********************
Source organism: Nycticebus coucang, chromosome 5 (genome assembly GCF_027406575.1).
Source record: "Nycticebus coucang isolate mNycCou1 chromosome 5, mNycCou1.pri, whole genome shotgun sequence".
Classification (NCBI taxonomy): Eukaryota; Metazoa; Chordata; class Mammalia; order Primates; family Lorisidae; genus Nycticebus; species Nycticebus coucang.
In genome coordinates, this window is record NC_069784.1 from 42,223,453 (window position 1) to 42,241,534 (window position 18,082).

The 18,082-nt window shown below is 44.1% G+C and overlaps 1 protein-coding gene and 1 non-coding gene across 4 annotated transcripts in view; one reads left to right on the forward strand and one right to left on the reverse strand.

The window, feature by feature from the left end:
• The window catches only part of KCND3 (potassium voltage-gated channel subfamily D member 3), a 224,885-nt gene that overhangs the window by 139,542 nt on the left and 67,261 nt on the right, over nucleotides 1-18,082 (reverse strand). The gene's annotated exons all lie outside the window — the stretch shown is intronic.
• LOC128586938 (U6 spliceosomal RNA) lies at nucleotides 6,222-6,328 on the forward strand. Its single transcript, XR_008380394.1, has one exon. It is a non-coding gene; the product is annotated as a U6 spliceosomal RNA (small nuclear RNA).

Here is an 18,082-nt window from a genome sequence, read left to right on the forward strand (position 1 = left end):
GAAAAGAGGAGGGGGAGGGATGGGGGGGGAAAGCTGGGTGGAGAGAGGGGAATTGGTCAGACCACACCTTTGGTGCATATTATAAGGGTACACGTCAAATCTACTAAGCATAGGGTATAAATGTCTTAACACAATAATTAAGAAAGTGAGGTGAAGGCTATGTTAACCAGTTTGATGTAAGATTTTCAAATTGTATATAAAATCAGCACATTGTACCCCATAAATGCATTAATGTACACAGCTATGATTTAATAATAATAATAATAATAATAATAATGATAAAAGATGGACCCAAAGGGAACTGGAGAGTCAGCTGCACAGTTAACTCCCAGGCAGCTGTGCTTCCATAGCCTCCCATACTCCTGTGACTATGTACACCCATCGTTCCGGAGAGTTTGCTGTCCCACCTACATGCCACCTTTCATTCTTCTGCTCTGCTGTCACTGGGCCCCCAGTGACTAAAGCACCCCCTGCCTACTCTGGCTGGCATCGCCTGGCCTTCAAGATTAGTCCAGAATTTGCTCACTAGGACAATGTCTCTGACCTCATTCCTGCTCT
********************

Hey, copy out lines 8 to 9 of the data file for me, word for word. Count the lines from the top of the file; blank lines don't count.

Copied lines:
• LOC128586938 (U6 spliceosomal RNA) lies at nucleotides 6,222-6,328 on the forward strand. Its single transcript, XR_008380394.1, has one exon. It is a non-coding gene; the product is annotated as a U6 spliceosomal RNA (small nuclear RNA).

Here is an 18,082-nt window from a genome sequence, read left to right on the forward strand (position 1 = left end):